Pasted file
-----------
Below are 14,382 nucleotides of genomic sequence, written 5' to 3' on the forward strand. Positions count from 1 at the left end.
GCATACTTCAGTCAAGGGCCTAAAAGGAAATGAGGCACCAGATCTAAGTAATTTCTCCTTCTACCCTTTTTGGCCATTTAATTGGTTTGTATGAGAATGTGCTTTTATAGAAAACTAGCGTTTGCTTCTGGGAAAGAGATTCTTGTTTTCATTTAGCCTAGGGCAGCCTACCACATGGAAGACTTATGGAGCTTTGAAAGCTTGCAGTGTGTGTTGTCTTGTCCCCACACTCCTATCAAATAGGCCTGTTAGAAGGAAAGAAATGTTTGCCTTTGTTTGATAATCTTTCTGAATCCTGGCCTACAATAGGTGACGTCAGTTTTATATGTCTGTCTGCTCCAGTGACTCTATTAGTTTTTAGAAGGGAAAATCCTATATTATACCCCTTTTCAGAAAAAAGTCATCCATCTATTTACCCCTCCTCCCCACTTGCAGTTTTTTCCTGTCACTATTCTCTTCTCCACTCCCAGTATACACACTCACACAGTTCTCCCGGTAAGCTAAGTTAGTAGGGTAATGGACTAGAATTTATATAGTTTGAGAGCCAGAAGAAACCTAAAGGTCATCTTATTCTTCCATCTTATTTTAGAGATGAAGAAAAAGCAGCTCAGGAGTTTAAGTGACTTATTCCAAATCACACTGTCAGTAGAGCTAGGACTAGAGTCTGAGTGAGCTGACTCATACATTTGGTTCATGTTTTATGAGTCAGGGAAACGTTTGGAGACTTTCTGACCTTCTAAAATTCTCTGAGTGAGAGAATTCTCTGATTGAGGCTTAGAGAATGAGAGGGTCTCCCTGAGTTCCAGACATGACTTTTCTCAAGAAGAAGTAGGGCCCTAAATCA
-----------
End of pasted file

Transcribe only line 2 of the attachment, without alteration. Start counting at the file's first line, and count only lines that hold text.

GCATACTTCAGTCAAGGGCCTAAAAGGAAATGAGGCACCAGATCTAAGTAATTTCTCCTTCTACCCTTTTTGGCCATTTAATTGGTTTGTATGAGAATGTGCTTTTATAGAAAACTAGCGTTTGCTTCTGGGAAAGAGATTCTTGTTTTCATTTAGCCTAGGGCAGCCTACCACATGGAAGACTTATGGAGCTTTGAAAGCTTGCAGTGTGTGTTGTCTTGTCCCCACACTCCTATCAAATAGGCCTGTTAGAAGGAAAGAAATGTTTGCCTTTGTTTGATAATCTTTCTGAATCCTGGCCTACAATAGGTGACGTCAGTTTTATATGTCTGTCTGCTCCAGTGACTCTATTAGTTTTTAGAAGGGAAAATCCTATATTATACCCCTTTTCAGAAAAAAGTCATCCATCTATTTACCCCTCCTCCCCACTTGCAGTTTTTTCCTGTCACTATTCTCTTCTCCACTCCCAGTATACACACTCACACAGTTCTCCCGGTAAGCTAAGTTAGTAGGGTAATGGACTAGAATTTATATAGTTTGAGAGCCAGAAGAAACCTAAAGGTCATCTTATTCTTCCATCTTATTTTAGAGATGAAGAAAAAGCAGCTCAGGAGTTTAAGTGACTTATTCCAAATCACACTGTCAGTAGAGCTAGGACTAGAGTCTGAGTGAGCTGACTCATACATTTGGTTCATGTTTTATGAGTCAGGGAAACGTTTGGAGACTTTCTGACCTTCTAAAATTCTCTGAGTGAGAGAATTCTCTGATTGAGGCTTAGAGAATGAGAGGGTCTCCCTGAGTTCCAGACATGACTTTTCTCAAGAAGAAGTAGGGCCCTAAATCA